Basic Needs Challenge - Day 1
August 5, 2015
August 5, 2015
This morning I prepared 3 cups of cooked rice each for my husband and son (who is adamant about doing this challenge with us!) before heading off to work. When I looked at their tiny bowls of rice, meant to last an entire day, my mind switched gears.
So I did what many mothers and wives do when faced with similar circumstances: I put my family’s needs first. I scooped out large spoonfuls from my own portion to bulk up their bowls, and then quietly slipped out the door.
On the way to work I couldn’t help but think of the millions of women around the world who went hungry today in order to feed their families. Particularly the women in South Sudan who left a little extra for their children before quietly slipping out the door of their tukul to work in the hot sun all day. Women who never complain about being hungry because they would rather take on that burden than have their child feel it.
On my way to work I planned my strategy for getting through the day. Having my entire food ration fit in the palm of my hand made me consider things differently. Do I eat a few tablespoons when I get hungry? Would 3 small-sized meals be more filling? Or would it be better to wait and consume it all at once?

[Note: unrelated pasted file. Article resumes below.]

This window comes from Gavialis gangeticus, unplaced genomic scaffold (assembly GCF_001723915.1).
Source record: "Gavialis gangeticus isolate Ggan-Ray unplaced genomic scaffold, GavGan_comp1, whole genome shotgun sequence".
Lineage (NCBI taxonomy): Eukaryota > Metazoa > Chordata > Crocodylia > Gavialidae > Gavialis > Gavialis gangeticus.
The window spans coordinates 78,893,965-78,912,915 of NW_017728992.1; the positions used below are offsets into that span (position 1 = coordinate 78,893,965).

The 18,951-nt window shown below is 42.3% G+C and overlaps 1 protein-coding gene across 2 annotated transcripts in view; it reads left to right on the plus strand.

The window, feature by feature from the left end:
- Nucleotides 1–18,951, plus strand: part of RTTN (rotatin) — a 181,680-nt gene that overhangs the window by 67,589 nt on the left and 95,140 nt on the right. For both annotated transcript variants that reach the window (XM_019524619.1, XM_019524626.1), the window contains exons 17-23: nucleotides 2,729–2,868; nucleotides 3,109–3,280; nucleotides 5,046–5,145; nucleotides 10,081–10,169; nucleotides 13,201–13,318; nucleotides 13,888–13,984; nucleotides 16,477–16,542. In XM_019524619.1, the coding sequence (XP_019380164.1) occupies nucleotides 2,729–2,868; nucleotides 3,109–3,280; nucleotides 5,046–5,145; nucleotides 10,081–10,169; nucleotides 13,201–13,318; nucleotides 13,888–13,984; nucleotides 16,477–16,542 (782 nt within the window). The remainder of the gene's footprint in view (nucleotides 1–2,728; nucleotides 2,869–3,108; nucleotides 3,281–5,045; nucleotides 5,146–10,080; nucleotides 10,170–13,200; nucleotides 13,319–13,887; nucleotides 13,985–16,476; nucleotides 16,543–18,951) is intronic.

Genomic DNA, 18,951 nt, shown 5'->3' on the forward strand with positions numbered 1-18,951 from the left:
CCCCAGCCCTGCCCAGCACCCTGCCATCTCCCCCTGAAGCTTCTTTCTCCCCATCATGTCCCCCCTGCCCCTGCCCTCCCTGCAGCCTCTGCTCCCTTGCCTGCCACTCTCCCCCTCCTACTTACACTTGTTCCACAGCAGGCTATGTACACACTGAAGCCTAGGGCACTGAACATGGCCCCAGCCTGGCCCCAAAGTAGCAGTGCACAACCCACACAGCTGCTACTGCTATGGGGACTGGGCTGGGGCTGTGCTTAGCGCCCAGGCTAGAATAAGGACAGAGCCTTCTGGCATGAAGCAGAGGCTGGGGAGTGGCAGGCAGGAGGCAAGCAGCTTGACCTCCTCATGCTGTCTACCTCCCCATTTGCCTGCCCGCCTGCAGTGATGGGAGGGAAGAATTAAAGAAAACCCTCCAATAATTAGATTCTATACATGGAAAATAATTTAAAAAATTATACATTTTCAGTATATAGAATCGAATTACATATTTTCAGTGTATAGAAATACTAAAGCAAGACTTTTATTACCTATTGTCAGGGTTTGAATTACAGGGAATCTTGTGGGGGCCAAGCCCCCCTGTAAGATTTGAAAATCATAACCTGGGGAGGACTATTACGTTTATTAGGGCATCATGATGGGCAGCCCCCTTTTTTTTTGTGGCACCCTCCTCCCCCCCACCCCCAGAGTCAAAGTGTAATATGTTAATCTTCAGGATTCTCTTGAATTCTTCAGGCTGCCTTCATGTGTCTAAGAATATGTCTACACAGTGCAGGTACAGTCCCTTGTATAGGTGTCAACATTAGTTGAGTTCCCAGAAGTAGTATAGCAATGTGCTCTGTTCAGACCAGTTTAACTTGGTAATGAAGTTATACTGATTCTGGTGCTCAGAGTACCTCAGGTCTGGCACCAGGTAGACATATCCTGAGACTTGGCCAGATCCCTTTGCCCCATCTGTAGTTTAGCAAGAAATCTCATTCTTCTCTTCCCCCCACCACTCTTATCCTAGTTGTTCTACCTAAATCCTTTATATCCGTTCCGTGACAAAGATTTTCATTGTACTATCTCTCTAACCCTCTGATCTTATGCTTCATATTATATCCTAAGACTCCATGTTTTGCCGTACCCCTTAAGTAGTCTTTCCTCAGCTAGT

These are all things I’ve never had to think about. Ever.
I know this is only a 3-day challenge, and I know my lessons will never even come close to the reality in South Sudan, but already I am grateful. I am grateful for a fridge full of fruits and vegetables. I am grateful my children go to school and can concentrate on learning because they’ve had a nutritious breakfast. I am grateful I don’t have to watch someone I love die of starvation.
This challenge is all about gaining a little bit of perspective for the real life challenges people in #SouthSudan have to endure on a daily basis.
Thank you to everyone who has joined this experience with me. If you aren’t able to join us, please share our challenge with your friends and family.
As a mother, I felt terrible. As a wife, I felt guilty. — Treana Peake, Founder, Obakki Foundation
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